New directions in poetry often gets us quickly to that dreaded condition known as "experimentation." Lots of readers, and more traditionalist poets, get very dismissive of this sort of thing: to them, the word is pejorative. But children experiment till they discover their lives: they creatively explore who they are, and their options, until they discover what truly means something to them. How should creative work be any different? Think about it: we create our lives, we create art, we create children, we create everything around us. Of course, to the hardline control-freaks, playfulness itself can be a suspicious activity. But play is a spiritual activity, too, in some of the world's traditions of divine play.
That isn't necessarily an act of will, although it can be a state of mind. There is a choice involved, but it's not always a conscious choice. Perhaps that's because fear can cloud us, when we face an unknown.
Where are we going, with this? The truth is: I don't know. I am aware that my own art has gone in completely new directions in recent months: unexpected directions, after a series of life-changing events. Would I have chosen this change in my art, that I am now faced with? I find that I choose it in retrospect, although at the time I was not conscious of having made a choice. Sometimes the mind is the last part of the overall system of Self to know what's going on. I have always been willing to follow where the larger self leads; and I am doing so again. So, here is my own self-assessment:
I find myself writing almost no poetry. There is no fear of poetry not returning to me, later. There are several reasons for this lack of productivity, some negative, some positive. Cherry-picking referents, I could say that one negative reason is the collapse, amidst great suffering, of the online poetry forum I once thought of as home; and I could say that one positive reason is that I am much more focused on music than anything else, right now. The life-changing events of the past year have had an impact on what I want to write about, if anything, and how I go about doing it. So, one more positive reason that could be listed is that I am doing things with poems I've never done before; and one more negative reason is that what I have been doing with poems has brought me under a lot of attack from more conservative poets. The truth is, even if I were writing much right now, I wouldn't be posting anywhere for critique, because I've outgrown and left most of the venues that I used to go to for critique; and rightly so. I've been discussing following one's inner compass as an artist, recently; the truth is, I've been talking about my own creativity, and what I feel I need to be doing. Another negative reason that could be listed is that I don't really expect any other writers to care, or understand, where I am lately, as a writer; the flip side of that, which could be another positive reason, is that I'm not writing for anyone but myself. If I share anything I write, it's not because I need validation, it's because I don't need validation. I find that my self-confidence and self-awareness as an artist have rarely been so high; of course, I could be deluding myself. Faith is about trust; and if you don't start trusting where you art leads you, you are truly, deeply lost.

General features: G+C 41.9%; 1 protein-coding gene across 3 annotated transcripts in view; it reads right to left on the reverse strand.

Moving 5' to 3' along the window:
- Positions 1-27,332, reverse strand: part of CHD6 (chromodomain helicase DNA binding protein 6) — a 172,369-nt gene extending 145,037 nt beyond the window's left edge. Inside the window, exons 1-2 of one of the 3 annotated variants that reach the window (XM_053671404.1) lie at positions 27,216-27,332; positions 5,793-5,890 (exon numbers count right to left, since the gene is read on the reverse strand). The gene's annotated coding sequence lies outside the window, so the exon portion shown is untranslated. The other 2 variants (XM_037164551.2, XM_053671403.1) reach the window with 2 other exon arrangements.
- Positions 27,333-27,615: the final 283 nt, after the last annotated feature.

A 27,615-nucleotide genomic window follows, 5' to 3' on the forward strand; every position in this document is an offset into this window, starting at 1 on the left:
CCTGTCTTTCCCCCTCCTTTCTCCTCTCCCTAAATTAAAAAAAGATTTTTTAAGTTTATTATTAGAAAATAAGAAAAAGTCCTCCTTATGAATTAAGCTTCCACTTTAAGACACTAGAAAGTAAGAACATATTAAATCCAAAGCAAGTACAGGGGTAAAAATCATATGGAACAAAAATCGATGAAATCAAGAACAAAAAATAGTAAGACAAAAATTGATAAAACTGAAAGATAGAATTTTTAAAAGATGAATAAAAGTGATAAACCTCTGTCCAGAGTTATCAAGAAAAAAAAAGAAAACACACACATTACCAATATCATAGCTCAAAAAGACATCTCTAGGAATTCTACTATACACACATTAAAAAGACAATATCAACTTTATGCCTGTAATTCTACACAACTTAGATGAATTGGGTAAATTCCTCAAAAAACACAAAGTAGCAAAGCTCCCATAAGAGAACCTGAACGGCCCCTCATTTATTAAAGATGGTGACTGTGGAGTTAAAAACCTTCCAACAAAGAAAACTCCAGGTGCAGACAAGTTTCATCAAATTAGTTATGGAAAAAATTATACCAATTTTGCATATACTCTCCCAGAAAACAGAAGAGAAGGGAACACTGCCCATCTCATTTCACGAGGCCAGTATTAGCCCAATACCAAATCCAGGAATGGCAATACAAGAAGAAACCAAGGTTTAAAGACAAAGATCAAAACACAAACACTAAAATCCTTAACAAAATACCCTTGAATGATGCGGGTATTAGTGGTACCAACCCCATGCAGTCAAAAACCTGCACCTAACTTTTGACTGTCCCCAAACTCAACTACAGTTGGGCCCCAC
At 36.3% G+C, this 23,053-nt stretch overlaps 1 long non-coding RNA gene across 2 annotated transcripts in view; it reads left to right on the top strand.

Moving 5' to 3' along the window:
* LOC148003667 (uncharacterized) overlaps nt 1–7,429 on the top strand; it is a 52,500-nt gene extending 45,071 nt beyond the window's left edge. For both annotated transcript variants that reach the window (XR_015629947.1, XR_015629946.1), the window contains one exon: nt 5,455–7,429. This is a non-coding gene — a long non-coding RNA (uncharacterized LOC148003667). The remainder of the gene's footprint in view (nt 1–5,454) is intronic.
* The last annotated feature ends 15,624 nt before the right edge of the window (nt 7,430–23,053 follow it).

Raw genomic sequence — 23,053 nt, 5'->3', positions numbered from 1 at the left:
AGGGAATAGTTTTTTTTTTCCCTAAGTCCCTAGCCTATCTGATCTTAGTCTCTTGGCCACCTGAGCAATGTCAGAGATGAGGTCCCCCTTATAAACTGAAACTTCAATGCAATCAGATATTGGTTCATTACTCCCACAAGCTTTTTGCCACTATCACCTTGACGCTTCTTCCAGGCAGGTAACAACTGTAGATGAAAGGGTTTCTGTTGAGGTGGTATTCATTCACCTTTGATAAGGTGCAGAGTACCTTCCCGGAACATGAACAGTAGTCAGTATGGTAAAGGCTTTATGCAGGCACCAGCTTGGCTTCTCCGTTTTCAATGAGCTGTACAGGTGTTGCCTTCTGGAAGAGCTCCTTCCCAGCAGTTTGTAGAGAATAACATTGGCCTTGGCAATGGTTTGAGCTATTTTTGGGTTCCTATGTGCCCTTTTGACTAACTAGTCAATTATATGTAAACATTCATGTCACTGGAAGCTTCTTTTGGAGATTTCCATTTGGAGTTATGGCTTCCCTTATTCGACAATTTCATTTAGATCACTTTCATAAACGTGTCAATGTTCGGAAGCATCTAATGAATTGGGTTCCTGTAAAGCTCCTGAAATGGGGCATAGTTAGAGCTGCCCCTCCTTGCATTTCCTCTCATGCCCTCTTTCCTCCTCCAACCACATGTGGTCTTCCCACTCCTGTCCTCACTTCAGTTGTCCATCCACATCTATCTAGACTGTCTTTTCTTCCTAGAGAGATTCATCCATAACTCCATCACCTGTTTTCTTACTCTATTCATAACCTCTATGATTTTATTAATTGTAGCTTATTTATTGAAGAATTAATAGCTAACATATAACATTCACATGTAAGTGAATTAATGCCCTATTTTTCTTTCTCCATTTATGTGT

So, that's a short summation of my own new directions. I've left a lot out. I haven't mentioned a few things I'm doing; and I won't just yet. Talking about something before it's ready to be discussed can rob it of power, and dissipate its momentum. I am starting a new life, and new ways in which my arts will fit into my new life: I trust the process to lead me where it will, and I trust my own inner compass enough, just now, to not need either praise or damnation. I'll just keep going on.
What's your own new directions? Where would you go from here, just now?